KK: I was sad to learn that only about 20 percent of young adult stepchildren feel they have a close relationship with their stepmother.

Both my knowledge and my advice come from the stepmoms I’ve interviewed. The best advice seems to be to take time to decide who you want to be as a stepmother. Define your desired role and talk it over with your partner in an open way. One of the women in the book describes a tense interaction she had with her new husband. “I don’t want to be their mother!” she said. “That’s good,” he replied, “because they already have a mother.” That reinforced her desire to be the kind of stepmom she wanted to be and let her husband know what her goals were.

Step-grandmothers have told me that their partner’s children are just that. But especially as they get older, they consider any grandkids as really their grandchildren, because the kids don’t know anything different.

SFL: If a couple disagrees on having children, how can they avoid poisoning the relationship with grief and resentment?

KK: I’d suggest something from a mediator’s toolkit. Listen to each other’s point of view carefully, repeat back to your partner what you heard, and keep doing that until your partner gets it just right. That helps with resentment, since from the outset you know what’s of concern to the other. In a perfect world, the couple would look at ways to work with the other’s concerns. Like Mother’s Day used to be very hard for me. My ex would be extra kind to me (usually :-)) when the second Sunday in May rolled around. It helped a lot to be acknowledged.

SFL: Your section on elder orphans is wonderful and unnerving for me because I worry all the time about my 96-year-old father and about my own future now that I’m in my late 60s. I notice you don’t say much in your book about husbands and other partners. Are you assuming that we will end up alone? What is the most important thing we can do now to prepare for our elder years?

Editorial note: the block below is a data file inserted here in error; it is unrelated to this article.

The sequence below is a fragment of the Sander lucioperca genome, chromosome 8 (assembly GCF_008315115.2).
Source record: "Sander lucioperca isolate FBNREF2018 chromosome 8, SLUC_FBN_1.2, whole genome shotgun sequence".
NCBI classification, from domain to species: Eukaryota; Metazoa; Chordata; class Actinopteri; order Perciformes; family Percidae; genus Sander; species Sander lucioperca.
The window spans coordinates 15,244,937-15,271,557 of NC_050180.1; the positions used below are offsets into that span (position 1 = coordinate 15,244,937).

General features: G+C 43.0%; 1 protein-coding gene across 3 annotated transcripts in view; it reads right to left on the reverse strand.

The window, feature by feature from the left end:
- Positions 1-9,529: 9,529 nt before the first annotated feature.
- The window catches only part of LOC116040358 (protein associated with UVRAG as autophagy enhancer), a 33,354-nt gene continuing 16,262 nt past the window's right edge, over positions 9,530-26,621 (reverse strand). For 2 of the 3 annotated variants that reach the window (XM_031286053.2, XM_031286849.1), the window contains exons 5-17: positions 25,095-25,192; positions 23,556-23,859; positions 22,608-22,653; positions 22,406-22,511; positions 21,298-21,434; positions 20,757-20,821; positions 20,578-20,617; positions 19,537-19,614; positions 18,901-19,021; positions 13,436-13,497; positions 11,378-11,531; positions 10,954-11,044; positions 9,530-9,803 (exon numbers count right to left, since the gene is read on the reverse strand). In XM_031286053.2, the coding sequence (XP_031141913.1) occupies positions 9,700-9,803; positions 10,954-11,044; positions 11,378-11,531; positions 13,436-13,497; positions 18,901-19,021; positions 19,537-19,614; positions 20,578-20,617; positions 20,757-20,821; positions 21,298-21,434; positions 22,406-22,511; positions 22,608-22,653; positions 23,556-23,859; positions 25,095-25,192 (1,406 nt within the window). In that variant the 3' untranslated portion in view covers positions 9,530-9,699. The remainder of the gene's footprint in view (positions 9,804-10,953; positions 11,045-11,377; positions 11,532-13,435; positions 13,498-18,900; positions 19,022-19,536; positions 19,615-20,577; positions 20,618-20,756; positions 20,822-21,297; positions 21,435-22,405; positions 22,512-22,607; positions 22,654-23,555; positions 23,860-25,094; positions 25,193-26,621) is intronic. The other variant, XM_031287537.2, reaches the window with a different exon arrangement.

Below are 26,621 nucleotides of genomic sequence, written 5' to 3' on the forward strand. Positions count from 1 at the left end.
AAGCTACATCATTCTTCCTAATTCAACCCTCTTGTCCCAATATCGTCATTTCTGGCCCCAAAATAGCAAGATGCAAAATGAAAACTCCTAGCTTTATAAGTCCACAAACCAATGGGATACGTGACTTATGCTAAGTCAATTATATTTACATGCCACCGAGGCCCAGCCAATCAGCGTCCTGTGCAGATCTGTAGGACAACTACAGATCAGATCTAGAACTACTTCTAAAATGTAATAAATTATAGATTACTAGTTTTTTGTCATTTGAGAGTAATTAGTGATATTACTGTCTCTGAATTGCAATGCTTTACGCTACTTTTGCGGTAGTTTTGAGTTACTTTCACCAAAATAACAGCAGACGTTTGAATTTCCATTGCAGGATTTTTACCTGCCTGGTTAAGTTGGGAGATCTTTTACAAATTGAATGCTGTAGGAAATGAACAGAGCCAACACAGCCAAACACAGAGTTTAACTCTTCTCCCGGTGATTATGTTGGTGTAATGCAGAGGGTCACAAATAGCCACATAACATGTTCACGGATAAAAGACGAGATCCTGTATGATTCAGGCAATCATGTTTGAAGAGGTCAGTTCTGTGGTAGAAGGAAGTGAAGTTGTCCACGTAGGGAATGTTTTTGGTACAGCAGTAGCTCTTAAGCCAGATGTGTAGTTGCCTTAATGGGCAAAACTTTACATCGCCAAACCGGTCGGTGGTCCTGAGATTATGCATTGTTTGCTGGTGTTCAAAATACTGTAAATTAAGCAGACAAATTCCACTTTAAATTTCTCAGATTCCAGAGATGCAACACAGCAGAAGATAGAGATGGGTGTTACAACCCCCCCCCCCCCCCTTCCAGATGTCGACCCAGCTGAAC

KK: You’re right! When it comes to aging, I try to be pragmatic. If you’re partnered, someone will probably go first. I think single people, especially those without kids, benefit because we know for sure our kids won’t be watching out for us. Parents can go into denial and discover too late that their kids either aren’t well-suited to the task or they live far away.

What we do is gradually shift from being so independent (at which most of us are excellent) and layer in interdependent actions and choices. Ask for help, even when it feels like you’re a bother or can do it yourself. Make a pact with other friends who don’t have kids and support each other when someone needs a ride to the doctor or the airport. Start looking at retirement housing options before you need them.

SFL: You talk about the legacies childless women can leave. We may not all have money to leave behind for charities, scholarships, and such. What else besides money can we leave behind?

KK: Agreed about the money part. That’s what most of us think of first when we hear the word “legacy.” I think about legacy differently now. It’s rare we hear the ways we’ve impacted other people’s lives, so I like to make it a point to tell others when they’re still alive. Sometimes it comes my way, but even if it doesn’t, I take comfort knowing there are people who have benefited from me having walked this earth. I can’t know how much a child I helped learn to read enjoys books, but I know they’re out there. I try to develop friendships with people of all ages and consciously share what’s important to me with them—ideas, material stuff, experiences.